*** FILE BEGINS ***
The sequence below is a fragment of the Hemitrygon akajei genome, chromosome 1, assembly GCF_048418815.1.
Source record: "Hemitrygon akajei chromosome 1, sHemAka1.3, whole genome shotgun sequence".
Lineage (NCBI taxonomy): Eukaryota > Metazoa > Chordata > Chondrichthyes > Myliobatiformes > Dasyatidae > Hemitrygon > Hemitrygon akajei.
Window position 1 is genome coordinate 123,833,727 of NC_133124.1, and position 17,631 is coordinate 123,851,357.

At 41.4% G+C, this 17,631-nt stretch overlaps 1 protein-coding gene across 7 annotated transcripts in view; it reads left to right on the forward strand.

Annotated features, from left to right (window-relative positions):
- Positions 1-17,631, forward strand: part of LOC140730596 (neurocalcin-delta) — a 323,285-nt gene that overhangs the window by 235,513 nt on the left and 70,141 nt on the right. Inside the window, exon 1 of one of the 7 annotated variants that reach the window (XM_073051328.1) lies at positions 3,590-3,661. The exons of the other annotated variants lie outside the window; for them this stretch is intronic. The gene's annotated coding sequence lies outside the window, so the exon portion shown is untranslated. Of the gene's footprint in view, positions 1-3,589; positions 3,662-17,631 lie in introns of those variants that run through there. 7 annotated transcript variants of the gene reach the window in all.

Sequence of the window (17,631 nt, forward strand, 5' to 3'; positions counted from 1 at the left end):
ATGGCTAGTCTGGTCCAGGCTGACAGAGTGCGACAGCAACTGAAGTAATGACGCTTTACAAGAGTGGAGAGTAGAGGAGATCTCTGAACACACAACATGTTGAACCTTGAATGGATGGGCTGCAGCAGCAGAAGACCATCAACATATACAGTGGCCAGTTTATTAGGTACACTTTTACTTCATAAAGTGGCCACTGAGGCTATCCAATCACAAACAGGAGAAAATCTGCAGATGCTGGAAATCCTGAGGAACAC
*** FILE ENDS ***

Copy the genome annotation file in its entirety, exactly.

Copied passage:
The sequence below is a fragment of the Hemitrygon akajei genome, chromosome 1, assembly GCF_048418815.1.
Source record: "Hemitrygon akajei chromosome 1, sHemAka1.3, whole genome shotgun sequence".
Lineage (NCBI taxonomy): Eukaryota > Metazoa > Chordata > Chondrichthyes > Myliobatiformes > Dasyatidae > Hemitrygon > Hemitrygon akajei.
Window position 1 is genome coordinate 123,833,727 of NC_133124.1, and position 17,631 is coordinate 123,851,357.

At 41.4% G+C, this 17,631-nt stretch overlaps 1 protein-coding gene across 7 annotated transcripts in view; it reads left to right on the forward strand.

Annotated features, from left to right (window-relative positions):
- Positions 1-17,631, forward strand: part of LOC140730596 (neurocalcin-delta) — a 323,285-nt gene that overhangs the window by 235,513 nt on the left and 70,141 nt on the right. Inside the window, exon 1 of one of the 7 annotated variants that reach the window (XM_073051328.1) lies at positions 3,590-3,661. The exons of the other annotated variants lie outside the window; for them this stretch is intronic. The gene's annotated coding sequence lies outside the window, so the exon portion shown is untranslated. Of the gene's footprint in view, positions 1-3,589; positions 3,662-17,631 lie in introns of those variants that run through there. 7 annotated transcript variants of the gene reach the window in all.

Sequence of the window (17,631 nt, forward strand, 5' to 3'; positions counted from 1 at the left end):
ATGGCTAGTCTGGTCCAGGCTGACAGAGTGCGACAGCAACTGAAGTAATGACGCTTTACAAGAGTGGAGAGTAGAGGAGATCTCTGAACACACAACATGTTGAACCTTGAATGGATGGGCTGCAGCAGCAGAAGACCATCAACATATACAGTGGCCAGTTTATTAGGTACACTTTTACTTCATAAAGTGGCCACTGAGGCTATCCAATCACAAACAGGAGAAAATCTGCAGATGCTGGAAATCCTGAGGAACAC